Although the German vote is contested, most people stated it cannot be undone. But legal specialist Olivier de Schutter thinks there is a way. In a press conference on December 12th, four EU Parliamentarians announced that they will start a legal procedure to annul the vote. Whatever the outcome, glyphosate will now be outfaced in several countries over the next 3 to 5 years. Too late, but much better than ‘toxic business as usual’. Read Olivier de Schutter's legal analysis here.
BT Technique Failure
Not only weeds are beating Monsanto and biotech warfare. A small, thin, gray moth is creating havoc in the cotton fields of India: its larva, a caterpillar – called the pink bollworm for its pink banding – eats the plant. To fight this cotton pest, a gene from a bacteria was introduced in the cotton so the 'Bt plant' produces a toxin that should kill the insect. When GM cotton seeds were introduced to the Indian market 15 years ago, the seed companies said that farmers would not have to spray any insecticides and that they would get great yields. Today, because of the very same GM seeds, use of insecticide and fertilizer has increased fivefold and eaten into farmers' incomes. "Resistance to the poison could not occur, according to the creators of the GM plants. Nature thought otherwise. A huge outbreak of Bt resistant bollworm has now seriously damaged the crops of many farmers. Desperate farmers apply highly toxic pesticides to fight the pest, sometimes with lethal effects", summaraises the report.
Dr. K.R. Kranthi, former director of Central Institute of Cotton Research (CICR), reported that pink bollworm has developed resistance to Bt cotton (Bollgard-II variety) not only in Maharashtra, but in other cotton-growing states as well. Bollgard-II was introduced in 2010. ‘There are only two benefits of Bt cotton. One, it controls bollworm, due to which the yield is protected. Two, it reduces use of insecticides meant for bollworm control. Currently, cotton growers do not get either benefit,’ said Dr. Kranthi.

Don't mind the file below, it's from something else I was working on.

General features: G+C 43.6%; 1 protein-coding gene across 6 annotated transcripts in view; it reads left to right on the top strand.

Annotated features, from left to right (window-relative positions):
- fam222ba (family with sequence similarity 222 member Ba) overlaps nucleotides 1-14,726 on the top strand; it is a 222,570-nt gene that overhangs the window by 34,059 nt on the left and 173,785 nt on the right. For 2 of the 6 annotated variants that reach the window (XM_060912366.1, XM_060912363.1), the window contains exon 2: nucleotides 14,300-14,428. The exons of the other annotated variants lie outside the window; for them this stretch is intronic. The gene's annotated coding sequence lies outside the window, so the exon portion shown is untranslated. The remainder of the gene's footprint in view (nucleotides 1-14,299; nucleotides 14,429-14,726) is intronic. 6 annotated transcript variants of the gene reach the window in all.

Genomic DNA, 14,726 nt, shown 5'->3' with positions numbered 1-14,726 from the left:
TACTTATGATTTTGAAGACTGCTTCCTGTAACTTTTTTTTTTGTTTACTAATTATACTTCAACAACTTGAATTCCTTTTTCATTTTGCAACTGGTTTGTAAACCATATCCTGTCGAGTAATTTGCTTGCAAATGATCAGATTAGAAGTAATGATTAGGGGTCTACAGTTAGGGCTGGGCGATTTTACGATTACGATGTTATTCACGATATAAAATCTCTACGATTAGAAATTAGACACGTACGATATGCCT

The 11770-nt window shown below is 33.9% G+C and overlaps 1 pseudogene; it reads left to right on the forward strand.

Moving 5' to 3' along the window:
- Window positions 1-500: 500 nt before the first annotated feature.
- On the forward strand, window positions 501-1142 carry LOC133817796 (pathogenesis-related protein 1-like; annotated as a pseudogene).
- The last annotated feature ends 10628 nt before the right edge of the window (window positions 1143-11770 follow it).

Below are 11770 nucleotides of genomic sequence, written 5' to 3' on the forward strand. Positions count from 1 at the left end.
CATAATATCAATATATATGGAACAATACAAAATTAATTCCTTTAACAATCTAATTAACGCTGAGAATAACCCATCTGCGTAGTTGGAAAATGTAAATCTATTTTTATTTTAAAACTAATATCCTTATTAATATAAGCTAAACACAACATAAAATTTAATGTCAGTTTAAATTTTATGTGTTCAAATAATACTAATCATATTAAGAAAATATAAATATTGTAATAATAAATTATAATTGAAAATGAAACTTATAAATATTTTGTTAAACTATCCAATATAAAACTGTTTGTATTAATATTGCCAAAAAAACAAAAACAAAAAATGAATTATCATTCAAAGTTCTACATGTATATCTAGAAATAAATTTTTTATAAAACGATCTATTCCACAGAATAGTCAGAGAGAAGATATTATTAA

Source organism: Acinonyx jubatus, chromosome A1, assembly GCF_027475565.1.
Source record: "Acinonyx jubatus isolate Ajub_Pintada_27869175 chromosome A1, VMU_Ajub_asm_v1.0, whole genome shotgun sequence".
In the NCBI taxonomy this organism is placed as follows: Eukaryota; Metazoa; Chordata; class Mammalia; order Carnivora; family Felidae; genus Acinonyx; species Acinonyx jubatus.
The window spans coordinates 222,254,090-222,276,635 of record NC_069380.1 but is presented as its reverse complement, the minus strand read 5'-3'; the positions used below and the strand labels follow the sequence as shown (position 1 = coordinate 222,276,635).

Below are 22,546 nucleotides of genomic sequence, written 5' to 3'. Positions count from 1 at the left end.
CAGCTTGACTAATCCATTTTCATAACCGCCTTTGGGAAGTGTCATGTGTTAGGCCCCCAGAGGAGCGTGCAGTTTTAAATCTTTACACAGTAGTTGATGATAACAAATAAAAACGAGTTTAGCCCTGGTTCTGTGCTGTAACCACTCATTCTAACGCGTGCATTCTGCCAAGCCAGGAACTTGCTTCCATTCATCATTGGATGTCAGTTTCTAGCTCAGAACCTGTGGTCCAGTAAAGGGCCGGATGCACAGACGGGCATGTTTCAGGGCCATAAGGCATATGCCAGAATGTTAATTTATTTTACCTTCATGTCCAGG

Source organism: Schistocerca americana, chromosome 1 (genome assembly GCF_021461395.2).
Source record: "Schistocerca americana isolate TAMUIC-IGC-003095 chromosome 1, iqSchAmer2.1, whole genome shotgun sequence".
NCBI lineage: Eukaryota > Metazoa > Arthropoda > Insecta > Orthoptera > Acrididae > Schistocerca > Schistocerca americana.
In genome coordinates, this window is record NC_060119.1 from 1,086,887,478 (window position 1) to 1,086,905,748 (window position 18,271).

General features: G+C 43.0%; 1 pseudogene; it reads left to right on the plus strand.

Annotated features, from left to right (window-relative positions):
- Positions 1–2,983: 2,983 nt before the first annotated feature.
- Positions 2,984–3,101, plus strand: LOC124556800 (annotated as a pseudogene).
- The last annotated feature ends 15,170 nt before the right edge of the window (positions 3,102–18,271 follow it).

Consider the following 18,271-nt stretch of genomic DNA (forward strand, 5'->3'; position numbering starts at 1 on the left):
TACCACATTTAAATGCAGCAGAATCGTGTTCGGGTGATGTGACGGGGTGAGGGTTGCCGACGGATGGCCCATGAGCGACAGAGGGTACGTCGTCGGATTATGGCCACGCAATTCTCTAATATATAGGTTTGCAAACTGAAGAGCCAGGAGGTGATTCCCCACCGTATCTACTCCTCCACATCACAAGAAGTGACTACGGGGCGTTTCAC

Veteran farmer leader Pasha Patel says: ‘For Maharashtra’s cotton growers, it’s like a night without dawn.’ Another GM technology is failing. Follow the latest developments on GMWatch website and twitter.
NGO Justice Pesticides
One of the results of the Monsanto Tribunal (MT) was the creation of the NGO Justice Pesticides in July 2017. It aims at making legal data on pesticides cases from all around the world available to all, regardless of people’s status or nationality: neighbors, farmers, local authorities and communities, scientists… Victims of pesticides are, of course, first on that list. The organization is presided by Corinne Lepage. It counts members of the MT organization committee, and people from all continents who have faced the consequences of pesticides on health, natural resources, or their activities. The goal of Justice Pesticides is to create a huge collaborative network to pool pesticide-related legal action data from everywhere in the world. This way, legal and scientific information will foster future lawsuits. Eventually, Justice Pesticides aims for banning pesticides which are threatening human health and the environment.
You can help Justice Pesticides by sharing the legal information you know of via the online form.